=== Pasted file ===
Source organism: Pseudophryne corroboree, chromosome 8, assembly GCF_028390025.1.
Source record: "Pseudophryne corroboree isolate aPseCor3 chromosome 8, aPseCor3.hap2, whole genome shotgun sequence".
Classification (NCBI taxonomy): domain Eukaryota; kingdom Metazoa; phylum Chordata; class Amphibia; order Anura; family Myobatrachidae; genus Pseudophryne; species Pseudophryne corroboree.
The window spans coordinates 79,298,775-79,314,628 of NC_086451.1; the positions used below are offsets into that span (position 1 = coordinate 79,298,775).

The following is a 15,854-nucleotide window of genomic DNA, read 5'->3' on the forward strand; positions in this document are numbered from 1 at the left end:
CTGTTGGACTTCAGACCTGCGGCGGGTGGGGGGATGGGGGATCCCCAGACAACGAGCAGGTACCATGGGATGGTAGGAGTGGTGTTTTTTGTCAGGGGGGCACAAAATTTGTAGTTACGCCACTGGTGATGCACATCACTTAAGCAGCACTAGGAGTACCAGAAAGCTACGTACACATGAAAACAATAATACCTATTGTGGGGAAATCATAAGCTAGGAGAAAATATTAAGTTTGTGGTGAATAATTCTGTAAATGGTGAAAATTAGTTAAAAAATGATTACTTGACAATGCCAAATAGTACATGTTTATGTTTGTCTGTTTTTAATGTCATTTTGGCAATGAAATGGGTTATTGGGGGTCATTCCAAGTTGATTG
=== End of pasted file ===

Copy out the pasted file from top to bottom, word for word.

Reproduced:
Source organism: Pseudophryne corroboree, chromosome 8, assembly GCF_028390025.1.
Source record: "Pseudophryne corroboree isolate aPseCor3 chromosome 8, aPseCor3.hap2, whole genome shotgun sequence".
Classification (NCBI taxonomy): domain Eukaryota; kingdom Metazoa; phylum Chordata; class Amphibia; order Anura; family Myobatrachidae; genus Pseudophryne; species Pseudophryne corroboree.
The window spans coordinates 79,298,775-79,314,628 of NC_086451.1; the positions used below are offsets into that span (position 1 = coordinate 79,298,775).

The following is a 15,854-nucleotide window of genomic DNA, read 5'->3' on the forward strand; positions in this document are numbered from 1 at the left end:
CTGTTGGACTTCAGACCTGCGGCGGGTGGGGGGATGGGGGATCCCCAGACAACGAGCAGGTACCATGGGATGGTAGGAGTGGTGTTTTTTGTCAGGGGGGCACAAAATTTGTAGTTACGCCACTGGTGATGCACATCACTTAAGCAGCACTAGGAGTACCAGAAAGCTACGTACACATGAAAACAATAATACCTATTGTGGGGAAATCATAAGCTAGGAGAAAATATTAAGTTTGTGGTGAATAATTCTGTAAATGGTGAAAATTAGTTAAAAAATGATTACTTGACAATGCCAAATAGTACATGTTTATGTTTGTCTGTTTTTAATGTCATTTTGGCAATGAAATGGGTTATTGGGGGTCATTCCAAGTTGATTG